Big Picture Stories Make Hyperlocals More Valuable

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“How’m I doin’?” was Ed Koch’s incessant greeting to New Yorkers of all stations during his three terms as mayor in the late 1970s and 1980s. It wasn’t just a politician’s gambit, like the handshake or autograph signing. Koch believed in putting government performance to the test — not just at election time, but every day.

Koch’s question echoed in my head as I was putting together Street Fight’s directory of hyperlocal publications in New York City last week. The 46 sites I listed were, I concluded, more than making up for the news gaps created by the steady shrinking of the editorial staffs of the city’s beleaguered dailies. Browsing through the sites I was continually struck by how much news the hyperlocals — many of them with staffs that could fit in the broom closets of any of the metro papers — found or generated. But what I didn’t find very often were stories echoing Koch’s question, which, given the amount of data available to measure performance, should be resonating louder and more insistently than ever in this deep, stubborn recession.

When the U.S. Census Bureau announced earlier this month that poverty was more extensive in the U.S. under new measuring criteria, I assumed NYC hyperlocals would be all over that story from a community angle. After all, historical poverty rates in the city are about 50% higher than in the U.S., with 248 census tracts in “extreme poverty.” How do the Census Bureau’s revised figures affect the city? Are more neighborhoods in extreme poverty, and, if so, where are they? This is the perfect story for a heat map that would keep users clicking away. Poverty information is easily accessible on the city planning department’s site, but, as far as I could see, none of the city’s hyperlocals attempted to localize the story. Nor did they try to examine economic conditions in their communities to test the contrarian report in the NY Times  that concluded the Census Bureau findings were overstated.

The Bronx Ink, which covers the poorest borough in the city, is operated by students of the redoubtable Columbia Graduate School of Journalism.  Despite the journalistic talent it can marshal, the Bronx Ink not only passed on the poverty story, but fumbled another, earlier story just as important – the city’s decision to close the Bronx Academy High School, a six-year experiment to help some of the city’s worst-performing students.  The Ink covered the decision to close the academy, but its story leaves big, unanswered questions, one being why does a school labeled as “persistently failing,” gets official city ratings from students, parents and teachers on academic expectations and other key performance criteria that are significantly and consistently higher than those at other under-achieving schools in the city. (This information can be accessed with three easy computer keyboard clicks.)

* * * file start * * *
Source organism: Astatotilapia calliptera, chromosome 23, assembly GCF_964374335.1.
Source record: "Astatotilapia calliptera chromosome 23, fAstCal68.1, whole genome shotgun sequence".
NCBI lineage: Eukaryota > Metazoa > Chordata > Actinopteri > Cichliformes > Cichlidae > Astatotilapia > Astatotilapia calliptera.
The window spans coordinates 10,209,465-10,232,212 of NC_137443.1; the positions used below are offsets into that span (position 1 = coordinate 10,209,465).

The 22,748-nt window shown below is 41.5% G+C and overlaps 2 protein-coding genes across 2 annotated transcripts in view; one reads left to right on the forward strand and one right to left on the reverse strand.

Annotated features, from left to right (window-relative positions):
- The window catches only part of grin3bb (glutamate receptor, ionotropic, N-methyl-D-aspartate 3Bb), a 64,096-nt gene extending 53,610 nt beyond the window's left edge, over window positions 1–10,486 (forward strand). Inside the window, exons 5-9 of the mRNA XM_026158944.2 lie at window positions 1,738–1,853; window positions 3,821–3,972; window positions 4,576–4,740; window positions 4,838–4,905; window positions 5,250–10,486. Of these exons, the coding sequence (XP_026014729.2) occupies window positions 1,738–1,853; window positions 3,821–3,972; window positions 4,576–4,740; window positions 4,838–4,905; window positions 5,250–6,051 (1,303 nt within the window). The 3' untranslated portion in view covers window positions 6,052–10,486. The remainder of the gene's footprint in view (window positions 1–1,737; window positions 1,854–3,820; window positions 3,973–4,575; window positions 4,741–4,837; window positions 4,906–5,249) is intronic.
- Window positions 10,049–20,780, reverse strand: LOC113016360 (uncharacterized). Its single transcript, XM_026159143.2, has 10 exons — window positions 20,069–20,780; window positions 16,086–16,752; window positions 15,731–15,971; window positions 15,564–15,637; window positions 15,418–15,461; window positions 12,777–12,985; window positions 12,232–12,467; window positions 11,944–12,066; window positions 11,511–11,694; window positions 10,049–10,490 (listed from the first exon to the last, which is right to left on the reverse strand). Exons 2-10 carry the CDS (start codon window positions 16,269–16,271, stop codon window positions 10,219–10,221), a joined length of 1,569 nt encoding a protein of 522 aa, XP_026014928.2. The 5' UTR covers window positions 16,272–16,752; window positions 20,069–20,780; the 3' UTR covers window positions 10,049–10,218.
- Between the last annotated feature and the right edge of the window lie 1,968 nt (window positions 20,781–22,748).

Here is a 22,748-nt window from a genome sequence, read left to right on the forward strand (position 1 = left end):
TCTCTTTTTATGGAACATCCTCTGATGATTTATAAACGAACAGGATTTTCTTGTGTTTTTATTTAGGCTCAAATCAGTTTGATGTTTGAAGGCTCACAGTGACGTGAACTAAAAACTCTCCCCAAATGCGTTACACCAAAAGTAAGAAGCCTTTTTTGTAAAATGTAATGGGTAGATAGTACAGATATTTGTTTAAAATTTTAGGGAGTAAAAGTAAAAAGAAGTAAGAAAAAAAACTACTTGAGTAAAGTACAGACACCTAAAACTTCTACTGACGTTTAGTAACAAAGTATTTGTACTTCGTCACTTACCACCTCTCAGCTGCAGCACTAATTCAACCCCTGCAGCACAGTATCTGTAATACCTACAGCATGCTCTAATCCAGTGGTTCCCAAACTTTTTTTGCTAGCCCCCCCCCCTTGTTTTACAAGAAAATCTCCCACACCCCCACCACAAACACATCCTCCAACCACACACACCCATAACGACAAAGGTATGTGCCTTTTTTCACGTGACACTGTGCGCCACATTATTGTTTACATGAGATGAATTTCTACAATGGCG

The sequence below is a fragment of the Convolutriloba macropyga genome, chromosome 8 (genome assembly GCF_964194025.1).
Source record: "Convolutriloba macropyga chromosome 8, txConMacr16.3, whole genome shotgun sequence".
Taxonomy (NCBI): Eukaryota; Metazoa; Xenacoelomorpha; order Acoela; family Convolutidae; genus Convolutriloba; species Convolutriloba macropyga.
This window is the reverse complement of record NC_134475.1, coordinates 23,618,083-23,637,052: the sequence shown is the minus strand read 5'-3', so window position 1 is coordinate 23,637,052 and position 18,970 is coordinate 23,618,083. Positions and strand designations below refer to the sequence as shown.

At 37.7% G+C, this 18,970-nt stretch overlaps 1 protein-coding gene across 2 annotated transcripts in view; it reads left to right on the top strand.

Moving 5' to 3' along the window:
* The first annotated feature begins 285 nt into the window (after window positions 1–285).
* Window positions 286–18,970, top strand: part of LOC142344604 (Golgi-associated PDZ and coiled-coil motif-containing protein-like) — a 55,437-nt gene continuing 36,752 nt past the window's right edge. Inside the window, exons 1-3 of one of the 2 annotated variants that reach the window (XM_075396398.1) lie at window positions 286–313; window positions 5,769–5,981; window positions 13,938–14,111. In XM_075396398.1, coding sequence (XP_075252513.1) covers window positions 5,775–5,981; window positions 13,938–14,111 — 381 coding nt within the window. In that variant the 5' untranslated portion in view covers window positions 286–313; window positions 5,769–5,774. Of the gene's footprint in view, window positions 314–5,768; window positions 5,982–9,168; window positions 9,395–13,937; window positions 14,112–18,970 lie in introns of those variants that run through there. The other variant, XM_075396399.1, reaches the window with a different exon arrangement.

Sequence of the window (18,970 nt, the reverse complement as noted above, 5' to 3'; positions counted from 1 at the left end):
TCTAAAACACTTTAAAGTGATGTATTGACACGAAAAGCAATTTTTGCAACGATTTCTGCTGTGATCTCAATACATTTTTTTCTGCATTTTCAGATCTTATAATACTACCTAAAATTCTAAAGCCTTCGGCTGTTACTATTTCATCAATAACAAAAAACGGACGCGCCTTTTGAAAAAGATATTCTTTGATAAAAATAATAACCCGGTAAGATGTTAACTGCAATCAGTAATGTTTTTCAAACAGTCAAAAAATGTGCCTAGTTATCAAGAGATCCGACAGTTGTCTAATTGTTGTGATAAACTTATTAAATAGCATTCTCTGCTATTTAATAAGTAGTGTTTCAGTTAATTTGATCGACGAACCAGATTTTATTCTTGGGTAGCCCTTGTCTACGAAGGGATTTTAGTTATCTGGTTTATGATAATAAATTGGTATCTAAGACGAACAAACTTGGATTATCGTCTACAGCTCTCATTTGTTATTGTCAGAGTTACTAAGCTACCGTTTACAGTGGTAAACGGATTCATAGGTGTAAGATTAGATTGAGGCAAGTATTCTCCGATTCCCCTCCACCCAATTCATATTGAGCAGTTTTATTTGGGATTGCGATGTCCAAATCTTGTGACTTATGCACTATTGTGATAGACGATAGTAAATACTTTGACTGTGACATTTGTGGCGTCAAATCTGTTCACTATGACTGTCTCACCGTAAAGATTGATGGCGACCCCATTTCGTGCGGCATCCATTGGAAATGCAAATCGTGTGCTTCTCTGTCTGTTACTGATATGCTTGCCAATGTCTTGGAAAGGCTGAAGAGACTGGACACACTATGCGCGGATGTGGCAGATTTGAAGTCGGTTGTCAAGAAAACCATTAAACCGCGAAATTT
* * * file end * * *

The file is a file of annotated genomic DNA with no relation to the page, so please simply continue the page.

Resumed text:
Other major community indicators, like health and wellness and foreclosures are covered just as spottily by NYC hyperlocals, even though data to develop stories showing progress or decline is becoming easier to find.

The issue is not journalistic do-goodism.  Big-picture community stories make hyperlocals more valuable sources of news, which, in turn, generates not only more traffic, but more engaged traffic. Engaged users stay on a site longer — a habit that appeals to advertisers.

The big picture is the big challenge for hyperlocals everywhere.  At one- and two-person operations — which most sites are — the temptation is powerful to focus on granular, topical stories — holiday toy collections, volunteer community cleanups, charity festivals.  These stories are an essential part of the DNA of hyperlocals — most of them won’t get attention anywhere else.  But if they want to be valuable, hyperlocals have to take enough time to sketch out their community’s big picture, so they can show “how it’s doin’.”

Tom Grubisich authors The New News column for Street Fight. He is editorial director of LocalAmerica, which is developing a Web site to rank communities on their livability across 20-plus categories. The rankings will be dynamic, going up and down daily as they are updated through a combination of open data, journalism and feedback from local experts and users of the site.